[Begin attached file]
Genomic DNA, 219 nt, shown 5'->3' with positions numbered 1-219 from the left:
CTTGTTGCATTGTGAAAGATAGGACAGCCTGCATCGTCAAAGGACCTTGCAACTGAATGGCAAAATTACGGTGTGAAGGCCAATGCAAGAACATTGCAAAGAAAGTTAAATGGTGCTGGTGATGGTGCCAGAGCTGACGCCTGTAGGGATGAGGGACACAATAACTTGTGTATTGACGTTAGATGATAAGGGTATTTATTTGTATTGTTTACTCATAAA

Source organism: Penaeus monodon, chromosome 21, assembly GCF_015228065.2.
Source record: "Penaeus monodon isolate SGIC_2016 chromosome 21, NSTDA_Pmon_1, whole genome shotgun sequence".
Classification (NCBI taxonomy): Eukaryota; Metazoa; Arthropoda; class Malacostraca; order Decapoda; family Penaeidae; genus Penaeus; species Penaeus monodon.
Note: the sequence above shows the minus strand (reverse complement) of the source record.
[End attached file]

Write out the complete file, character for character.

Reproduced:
Genomic DNA, 219 nt, shown 5'->3' with positions numbered 1-219 from the left:
CTTGTTGCATTGTGAAAGATAGGACAGCCTGCATCGTCAAAGGACCTTGCAACTGAATGGCAAAATTACGGTGTGAAGGCCAATGCAAGAACATTGCAAAGAAAGTTAAATGGTGCTGGTGATGGTGCCAGAGCTGACGCCTGTAGGGATGAGGGACACAATAACTTGTGTATTGACGTTAGATGATAAGGGTATTTATTTGTATTGTTTACTCATAAA

Source organism: Penaeus monodon, chromosome 21, assembly GCF_015228065.2.
Source record: "Penaeus monodon isolate SGIC_2016 chromosome 21, NSTDA_Pmon_1, whole genome shotgun sequence".
Classification (NCBI taxonomy): Eukaryota; Metazoa; Arthropoda; class Malacostraca; order Decapoda; family Penaeidae; genus Penaeus; species Penaeus monodon.
Note: the sequence above shows the minus strand (reverse complement) of the source record.